When Bush challenged him again, Tenet repeated “The case, it’s a slam dunk.”
According to Woodward: “I asked the president about this and he said it was very important to have the CIA director – ‘Slam-dunk is as I interpreted is a sure thing, guaranteed. No possibility it won’t go through the hoop.’ Others present; Cheney, very impressed.”
Hijinks with the hijackers
Anwar al-Awlaki has been perhaps the most enigmatic figure in the so-called War on Terror. Even after the terrorist attacks of September 11, 2001, al-Awlaki enjoyed free travel between Western countries like the United States and the United Kingdom and Yemen. He was killed in a CIA drone strike in Yemen in 2011, a likely-illegal targeted killing of an American citizen with little to no precedent.
Al-Awlaki’s name has appeared in connection with a plethora of terrorist attacks against Western targets and, beyond the now apparent ties he enjoyed with US intelligence, forged relationships with suspected Saudi intelligence officers.
According to a fellow student at Colorado State, al-Awlaki spent several summer breaks training with the US-funded and equipped mujahideen in Afghanistan, the precursor of al-Qaeda, the Taliban, and ISIS. The Afghan militants received some $20 billion in covert support from the CIA, with Osama Bin Laden benefitting at least indirectly, in order to topple a Soviet-backed government in Kabul.
By 1996, al-Awlaki was recruiting Muslims in the United States to take up arms in foreign lands as he encouraged a young Saudi student to “to travel to Chechnya to join the jihad against the Russians.” That student took his advice, and wound up being killed in 1999.
Nasser al-Awlaki, Anwar’s father, was a Fulbright Scholar who studied in New Mexico and later worked for the government of Ali Abdullah Saleh.
Anwar Al-Awlaki moved from Denver to San Diego and became the Imam at the Masjid Ar-Ribat al-Islami mosque. There, he held court with Nawaf al-Hazmi, Khalid al-Mihdhar, and Hani Hanjour, all three of whom would go on to hijack the planes that crashed into the Pentagon on 9/11.
According to the 9/11 Commission report, Hanjour’s older brother claimed Hani had gone to Afghanistan “in the late 1980’s, as a teenager, to participate in the jihad and, because the Soviets had already withdrawn, worked for a relief agency there.”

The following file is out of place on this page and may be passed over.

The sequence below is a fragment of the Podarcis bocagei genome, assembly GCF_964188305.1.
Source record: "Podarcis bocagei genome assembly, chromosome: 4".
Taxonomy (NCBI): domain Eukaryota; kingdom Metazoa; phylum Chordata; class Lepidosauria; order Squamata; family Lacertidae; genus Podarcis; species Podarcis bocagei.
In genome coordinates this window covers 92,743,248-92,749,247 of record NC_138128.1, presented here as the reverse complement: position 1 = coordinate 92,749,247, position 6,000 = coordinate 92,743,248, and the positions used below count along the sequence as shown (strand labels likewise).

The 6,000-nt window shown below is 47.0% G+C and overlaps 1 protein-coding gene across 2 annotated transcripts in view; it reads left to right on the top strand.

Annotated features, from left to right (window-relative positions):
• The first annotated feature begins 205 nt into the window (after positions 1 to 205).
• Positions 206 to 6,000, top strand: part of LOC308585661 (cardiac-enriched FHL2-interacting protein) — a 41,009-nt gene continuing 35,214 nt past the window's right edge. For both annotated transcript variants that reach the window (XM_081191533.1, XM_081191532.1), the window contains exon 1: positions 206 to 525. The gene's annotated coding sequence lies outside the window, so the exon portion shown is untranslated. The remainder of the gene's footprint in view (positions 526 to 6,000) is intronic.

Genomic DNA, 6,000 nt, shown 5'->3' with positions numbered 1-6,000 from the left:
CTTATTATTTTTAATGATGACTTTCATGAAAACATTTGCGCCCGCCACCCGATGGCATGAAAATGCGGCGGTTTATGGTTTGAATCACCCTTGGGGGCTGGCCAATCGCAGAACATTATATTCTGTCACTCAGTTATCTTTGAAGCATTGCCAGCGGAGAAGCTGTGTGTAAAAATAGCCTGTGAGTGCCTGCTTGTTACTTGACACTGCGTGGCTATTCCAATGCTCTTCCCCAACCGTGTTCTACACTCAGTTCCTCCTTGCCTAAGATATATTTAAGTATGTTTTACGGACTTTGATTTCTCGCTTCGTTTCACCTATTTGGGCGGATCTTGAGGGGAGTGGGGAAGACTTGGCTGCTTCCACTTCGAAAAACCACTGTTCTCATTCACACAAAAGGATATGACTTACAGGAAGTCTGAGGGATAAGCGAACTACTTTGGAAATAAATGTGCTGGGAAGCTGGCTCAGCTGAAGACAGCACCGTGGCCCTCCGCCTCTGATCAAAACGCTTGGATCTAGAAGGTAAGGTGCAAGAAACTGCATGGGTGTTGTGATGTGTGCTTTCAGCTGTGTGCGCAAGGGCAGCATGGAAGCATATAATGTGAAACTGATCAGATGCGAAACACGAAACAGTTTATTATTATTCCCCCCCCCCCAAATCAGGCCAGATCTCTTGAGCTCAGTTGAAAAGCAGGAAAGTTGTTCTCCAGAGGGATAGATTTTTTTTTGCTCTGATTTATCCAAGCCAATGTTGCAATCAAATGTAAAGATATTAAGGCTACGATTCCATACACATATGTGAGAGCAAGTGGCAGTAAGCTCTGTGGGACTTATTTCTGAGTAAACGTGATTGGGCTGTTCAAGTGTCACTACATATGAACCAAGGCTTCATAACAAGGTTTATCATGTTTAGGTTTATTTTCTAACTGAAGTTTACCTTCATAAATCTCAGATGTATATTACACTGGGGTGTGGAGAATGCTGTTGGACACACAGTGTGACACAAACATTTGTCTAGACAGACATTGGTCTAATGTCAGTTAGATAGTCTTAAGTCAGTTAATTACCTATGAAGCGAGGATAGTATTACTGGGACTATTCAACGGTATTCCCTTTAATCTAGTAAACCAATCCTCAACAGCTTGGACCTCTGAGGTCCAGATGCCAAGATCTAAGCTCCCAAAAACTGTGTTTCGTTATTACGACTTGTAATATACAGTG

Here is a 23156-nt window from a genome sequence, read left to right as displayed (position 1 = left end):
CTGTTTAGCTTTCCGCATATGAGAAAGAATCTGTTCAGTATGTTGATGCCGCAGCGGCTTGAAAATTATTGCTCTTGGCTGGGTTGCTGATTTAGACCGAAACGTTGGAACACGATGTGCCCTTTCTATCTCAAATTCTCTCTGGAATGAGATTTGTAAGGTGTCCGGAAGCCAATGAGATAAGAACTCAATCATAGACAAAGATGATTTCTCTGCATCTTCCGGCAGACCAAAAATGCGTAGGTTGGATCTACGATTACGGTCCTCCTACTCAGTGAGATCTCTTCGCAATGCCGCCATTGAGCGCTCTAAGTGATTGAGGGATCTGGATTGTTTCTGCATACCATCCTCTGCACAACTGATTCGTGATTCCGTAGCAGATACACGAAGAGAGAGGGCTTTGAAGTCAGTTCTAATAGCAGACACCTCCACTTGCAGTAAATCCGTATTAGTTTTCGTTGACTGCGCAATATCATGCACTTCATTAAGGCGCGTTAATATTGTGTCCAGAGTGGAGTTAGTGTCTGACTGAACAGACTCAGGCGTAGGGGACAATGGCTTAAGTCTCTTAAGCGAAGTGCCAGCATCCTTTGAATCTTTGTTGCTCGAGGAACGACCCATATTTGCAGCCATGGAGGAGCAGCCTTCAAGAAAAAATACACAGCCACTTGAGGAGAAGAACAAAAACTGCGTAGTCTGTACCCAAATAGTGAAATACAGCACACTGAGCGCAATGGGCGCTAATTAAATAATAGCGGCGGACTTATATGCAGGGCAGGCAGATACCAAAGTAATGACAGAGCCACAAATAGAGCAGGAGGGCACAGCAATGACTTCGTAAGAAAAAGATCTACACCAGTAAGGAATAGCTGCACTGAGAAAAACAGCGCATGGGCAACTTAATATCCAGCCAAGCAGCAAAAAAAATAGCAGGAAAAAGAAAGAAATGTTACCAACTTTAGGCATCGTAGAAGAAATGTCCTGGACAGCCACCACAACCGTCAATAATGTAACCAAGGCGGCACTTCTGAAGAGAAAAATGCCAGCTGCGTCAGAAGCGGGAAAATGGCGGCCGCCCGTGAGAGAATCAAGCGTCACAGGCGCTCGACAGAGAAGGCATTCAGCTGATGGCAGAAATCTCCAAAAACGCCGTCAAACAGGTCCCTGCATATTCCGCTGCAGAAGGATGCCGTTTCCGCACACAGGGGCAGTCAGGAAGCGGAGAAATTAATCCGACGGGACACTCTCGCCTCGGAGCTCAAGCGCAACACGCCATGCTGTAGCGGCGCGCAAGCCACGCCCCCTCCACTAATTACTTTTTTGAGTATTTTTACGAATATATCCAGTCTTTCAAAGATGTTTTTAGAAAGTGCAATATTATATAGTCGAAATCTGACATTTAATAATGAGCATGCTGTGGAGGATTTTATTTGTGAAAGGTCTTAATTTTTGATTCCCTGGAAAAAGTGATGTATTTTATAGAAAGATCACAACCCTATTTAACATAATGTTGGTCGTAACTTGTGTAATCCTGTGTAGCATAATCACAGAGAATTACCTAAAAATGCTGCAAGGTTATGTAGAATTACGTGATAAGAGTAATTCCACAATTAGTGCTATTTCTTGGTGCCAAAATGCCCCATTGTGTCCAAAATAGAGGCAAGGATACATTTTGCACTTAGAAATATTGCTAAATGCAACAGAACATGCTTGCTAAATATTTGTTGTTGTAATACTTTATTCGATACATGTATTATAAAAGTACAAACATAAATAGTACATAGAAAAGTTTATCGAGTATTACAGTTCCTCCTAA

Even Ali al-Ahmed, a leading critic of Saudi Arabia, says the propaganda campaign promoting the mujahideen in Afghanistan confused him when he was very young. “It was part of a plan,” he said.
Meanwhile, Hazmi and Mihdhar had joined up with the Bosnian mujahideen following the breakup of socialist Yugoslavia, a conflict which saw the Clinton administration and the Pentagon oversee clandestine foreign arms shipments to Islamists fighting in the dirty war. Hazmi and Mihdhar were even granted Bosnian citizenship to fight there. Khalid Sheikh Mohammed, an Al-Qaeda leader and “principle architect of the 9/11 attacks” according to the 9/11 Comission Report, had “also spent time fighting alongside the mujahideen in Bosnia and supporting that effort with financial donations.”
As I have previously reported and was detailed in Max Blumenthal’s book, “The Management of Savagery,” the Brooklyn-based Al-Kifah Afghan Refugee Center served as “a front for Maktab al-Khidamat, an organization co-founded by Osama bin Laden.” During Operation Cyclone, the center was used by the CIA to send young American Muslims to fight in Afghanistan, and continued to be weaponized by the Clinton administration to recruit young fighters to the war in Bosnia.
“The Bosnian War drew extremists of all types from all over the world. The El Mujahid, the unit of foreign mujahideen fighters in Bosnia, videotaped themselves committing war crimes against Serbs including beheadings and torture,” Lily Lynch, co-founder and editor-in-chief of Balkanist Magazine, told me. “There are also reports that the mujahideen terrorized the local Bosniak population by making aid contingent upon radical conversion.”
“Unfortunately, much of the discussion of the crimes committed by El Mujahid in Bosnia has been led by Islamophobes with a wider political agenda, usually anti-immigration,” she continued. “This has prevented an honest and complete coming to terms with the crimes of the past, including those very real and documented crimes committed by the mujahideen.”
Al-Awlaki was under investigation by the FBI in 1999 and 2000 after the bureau learned he “may have been contacted by a possible procurement agent for Osama Bin Laden,” according to the 9/11 Commission Report. Additionally, al-Awlaki had “been visited by Ziyad Khaleel, an al-Qaeda operative who purchased a battery for Osama bin Laden’s satellite phone, as well as by an associate of Omar Abdel Rahman, the so-called blind Shaykh.”
Among al-Awlaki’s most suspicious in San Diego was Omar al-Bayoumi. This figure also introduced him to al-Mihdhar and al-Hazmi. In fact, al-Bayoumi met al-Midhar and al-Hazmi at Los Angeles International Airport after they arrived from Al Qaeda’s notorious “terror summit” convened in Malaysia by Khalid Sheikh Mohammed.